One of the recurring themes of the Dave Dombrowski era was the Detroit Tigers' inability to build a good bullpen. They paid dearly for their lackluster pen in 2014 when they traded top prospects Jake Thompson and Corey Knebel to the Texas Rangers for reliever Joakim Soria, who had just capped off an All-Star-worthy first half as the team's closer.
We all know the story from there. Soria strained an oblique, hardly pitched in the second half, and the Tigers were swept out of the playoffs by the Baltimore Orioles. Many angry words were written about these events, and it's probably best we just forget it all happened.
After a solid partial season with the Tigers in 2015, he was shipped to the Pittsburgh Pirates in exchange for JaCoby Jones, a high-upside prospect who can play multiple positions. Unlike Yoenis Cespedes, however, a reunion between Soria and the Tigers may actually be on the way. Tony Paul of the Detroit News reported that the Tigers are interested in bringing back Soria in 2016, and the feeling may be mutual. Re-signing Soria would be a big boost to the Tigers bullpen, but could result in the same depth issues the Tigers experienced under Dombrowski.
Who is he?
Soria joined the Tigers in 2014, but spent several years in the AL Central prior to then. He was signed by the Los Angeles Dodgers as an amateur free agent in 2001, released three years later, and then selected by the Kansas City Royals in the Rule 5 draft in 2006. Soria did not pitch for the Royals in 2006, but took control of their closer role midway through his rookie season in 2007. Over the course of the next five years, Soria would establish himself as one of the premier closers in baseball. He saved 160 games in 180 chances for Kansas City, allowing a 2.40 ERA and 2.90 FIP in 315 1/3 innings. This included a pair of All-Star seasons with a sub-1.80 ERA, along with a 10th place finish in the AL Cy Young voting in 2010.
Soria missed the entire 2012 season due to Tommy John surgery, the second of his career. He signed with the Rangers the next offseason, then made an abbreviated return in 2013, allowing a 3.80 ERA in 23 2/3 innings. He saved 17 games in 19 opportunities with the Rangers prior to being traded to Detroit, but gave up a 4.91 ERA in 11 innings with the Tigers in 2014. Following his trade to Pittsburgh in July, Soria held opponents to a 2.03 ERA and 1.93 FIP in 29 appearances as Mark Melancon's setup man.
Why should we care?
While he had a mild case of homer-itis, Soria was one of the bright spots of the Tigers' staff in 2015. He held opponents to a 1.05 WHIP and posted a 3.27 strikeout-to-walk ratio in 41 innings of work. His fastball command seems to have returned to pre-surgery norms, as he posted a 7.0 percent walk rate in 67 2/3 total innings. He also stranded 86.4 percent of all baserunners he allowed, a rate reminiscent of his best seasons in Kansas City.
While he did not strike out a batter per inning like in his heyday with the Royals, Soria's fastball velocity returned to pre-surgery levels. His 92.9 mile-per-hour average fastball velocity was actually the highest of his career, better than the 91-92 mile-per-hour range he averaged during his years in Kansas City. Soria also relied on the fastball more than ever, throwing it over 70 percent of the time. Opponents hit just .242 off the fastball, though they also slugged six home runs for a .462 slugging percentage.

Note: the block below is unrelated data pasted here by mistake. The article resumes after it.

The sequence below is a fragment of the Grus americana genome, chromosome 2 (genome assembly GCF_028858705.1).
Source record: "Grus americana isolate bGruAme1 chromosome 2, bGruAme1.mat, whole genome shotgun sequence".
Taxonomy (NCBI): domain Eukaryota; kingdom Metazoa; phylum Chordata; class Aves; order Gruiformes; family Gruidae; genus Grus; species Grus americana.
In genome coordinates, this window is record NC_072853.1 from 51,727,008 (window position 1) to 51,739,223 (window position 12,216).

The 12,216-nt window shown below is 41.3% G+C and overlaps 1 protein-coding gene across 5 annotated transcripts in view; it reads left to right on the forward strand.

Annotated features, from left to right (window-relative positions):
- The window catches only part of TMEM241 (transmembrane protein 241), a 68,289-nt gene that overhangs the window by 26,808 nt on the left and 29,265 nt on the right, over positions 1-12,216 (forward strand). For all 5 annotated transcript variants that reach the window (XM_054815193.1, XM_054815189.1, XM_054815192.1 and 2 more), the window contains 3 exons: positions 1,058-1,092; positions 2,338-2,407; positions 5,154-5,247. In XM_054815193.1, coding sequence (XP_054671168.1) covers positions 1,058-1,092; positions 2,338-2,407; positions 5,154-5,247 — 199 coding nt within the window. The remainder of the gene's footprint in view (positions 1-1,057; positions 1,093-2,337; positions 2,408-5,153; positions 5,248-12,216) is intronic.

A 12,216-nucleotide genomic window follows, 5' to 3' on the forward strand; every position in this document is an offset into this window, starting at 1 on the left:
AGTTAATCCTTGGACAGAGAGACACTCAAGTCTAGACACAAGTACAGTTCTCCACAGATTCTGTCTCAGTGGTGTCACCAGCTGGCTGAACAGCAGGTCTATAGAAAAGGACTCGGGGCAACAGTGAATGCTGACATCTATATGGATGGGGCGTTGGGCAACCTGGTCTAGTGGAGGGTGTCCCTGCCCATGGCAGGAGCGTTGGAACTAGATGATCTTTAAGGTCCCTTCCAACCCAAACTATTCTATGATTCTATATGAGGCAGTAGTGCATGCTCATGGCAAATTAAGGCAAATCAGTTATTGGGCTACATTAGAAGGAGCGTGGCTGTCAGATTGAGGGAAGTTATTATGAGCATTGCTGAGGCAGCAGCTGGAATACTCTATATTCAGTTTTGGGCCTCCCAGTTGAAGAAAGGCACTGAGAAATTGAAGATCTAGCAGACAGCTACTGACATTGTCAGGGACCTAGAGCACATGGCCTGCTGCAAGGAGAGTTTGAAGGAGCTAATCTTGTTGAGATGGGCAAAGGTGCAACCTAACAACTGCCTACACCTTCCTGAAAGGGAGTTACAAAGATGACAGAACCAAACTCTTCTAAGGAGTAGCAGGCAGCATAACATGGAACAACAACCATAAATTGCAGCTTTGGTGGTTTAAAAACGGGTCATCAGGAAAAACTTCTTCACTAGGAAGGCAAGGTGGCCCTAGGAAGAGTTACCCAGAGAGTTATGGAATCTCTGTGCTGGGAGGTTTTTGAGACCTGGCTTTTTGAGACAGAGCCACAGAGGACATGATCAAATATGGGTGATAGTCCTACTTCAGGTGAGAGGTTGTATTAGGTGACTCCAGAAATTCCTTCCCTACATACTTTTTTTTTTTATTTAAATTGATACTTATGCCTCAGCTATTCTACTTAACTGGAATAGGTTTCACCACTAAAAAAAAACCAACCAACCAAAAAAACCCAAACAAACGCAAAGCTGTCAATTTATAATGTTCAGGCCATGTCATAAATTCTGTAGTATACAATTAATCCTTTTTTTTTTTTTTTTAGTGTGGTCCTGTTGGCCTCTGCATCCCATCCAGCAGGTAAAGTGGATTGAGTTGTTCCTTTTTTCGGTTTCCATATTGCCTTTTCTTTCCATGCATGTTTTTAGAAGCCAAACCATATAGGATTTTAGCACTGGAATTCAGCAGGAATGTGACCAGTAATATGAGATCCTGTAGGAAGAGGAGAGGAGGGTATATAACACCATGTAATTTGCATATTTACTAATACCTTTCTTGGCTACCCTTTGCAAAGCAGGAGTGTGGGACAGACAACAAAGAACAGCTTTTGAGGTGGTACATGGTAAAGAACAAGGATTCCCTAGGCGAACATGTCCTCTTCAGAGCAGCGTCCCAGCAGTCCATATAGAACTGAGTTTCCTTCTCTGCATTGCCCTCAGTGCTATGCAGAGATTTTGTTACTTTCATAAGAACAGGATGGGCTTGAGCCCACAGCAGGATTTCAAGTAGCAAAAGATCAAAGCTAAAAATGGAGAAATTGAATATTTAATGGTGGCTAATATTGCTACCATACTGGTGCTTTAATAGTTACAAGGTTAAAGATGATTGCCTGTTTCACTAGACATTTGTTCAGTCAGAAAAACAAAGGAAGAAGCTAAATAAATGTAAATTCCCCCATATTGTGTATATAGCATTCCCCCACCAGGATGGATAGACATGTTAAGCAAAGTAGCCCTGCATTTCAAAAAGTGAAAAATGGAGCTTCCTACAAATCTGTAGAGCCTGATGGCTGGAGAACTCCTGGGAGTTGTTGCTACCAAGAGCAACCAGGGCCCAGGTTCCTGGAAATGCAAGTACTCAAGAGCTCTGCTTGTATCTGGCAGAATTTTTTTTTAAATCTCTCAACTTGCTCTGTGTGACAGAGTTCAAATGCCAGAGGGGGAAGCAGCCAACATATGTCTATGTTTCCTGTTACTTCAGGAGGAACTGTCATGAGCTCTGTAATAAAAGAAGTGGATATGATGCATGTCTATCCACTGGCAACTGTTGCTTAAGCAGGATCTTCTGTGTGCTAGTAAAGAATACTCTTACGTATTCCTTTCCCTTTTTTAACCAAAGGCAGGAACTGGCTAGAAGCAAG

Why should we stay away?
As good as his overall numbers looked at season's end, Soria did not look like the pitcher that dominated the American League in a Royals jersey from 2007 to 2011. He gave up eight home runs in 41 innings with the Tigers, six of which came in a brutal month-long stretch in May and June. To his credit, Soria buckled down after that rough patch, allowing four runs in his next 13 1/3 innings prior to getting traded. We won't talk about that game.
The biggest warning sign that Soria might not be the same pitcher of yesteryear is his sharp drop in strikeout rate. After fanning 26.4 percent of batters in 2014, Soria fanned just 21.8 percent of hitters in his time with the Tigers in 2015. His strikeout rate perked up in his short stint with the Pirates, but it was in a very small sample of innings. Soria's 1.93 FIP in 26 2/3 innings with the Pirates is unsustainable, but far better than his 4.87 FIP with the Tigers. It will be interesting to see which pitcher returns to action in 2016.
Will he end up in Detroit?
It feels like Soria has been around forever, but he will only be entering his age-32 season in 2016. He has been one of the most consistent relievers in baseball throughout his career, and while he had moments of uncertainty in 2015, he still put up solid numbers in both uniforms he wore. Soria is arguably the biggest name on the market, and will likely be looking for premier closer money, but as we've seen before, the Tigers are not shy about signing premier closers with little regard for the rest of the bullpen. Ideally, the new regime continues the former without neglecting the latter.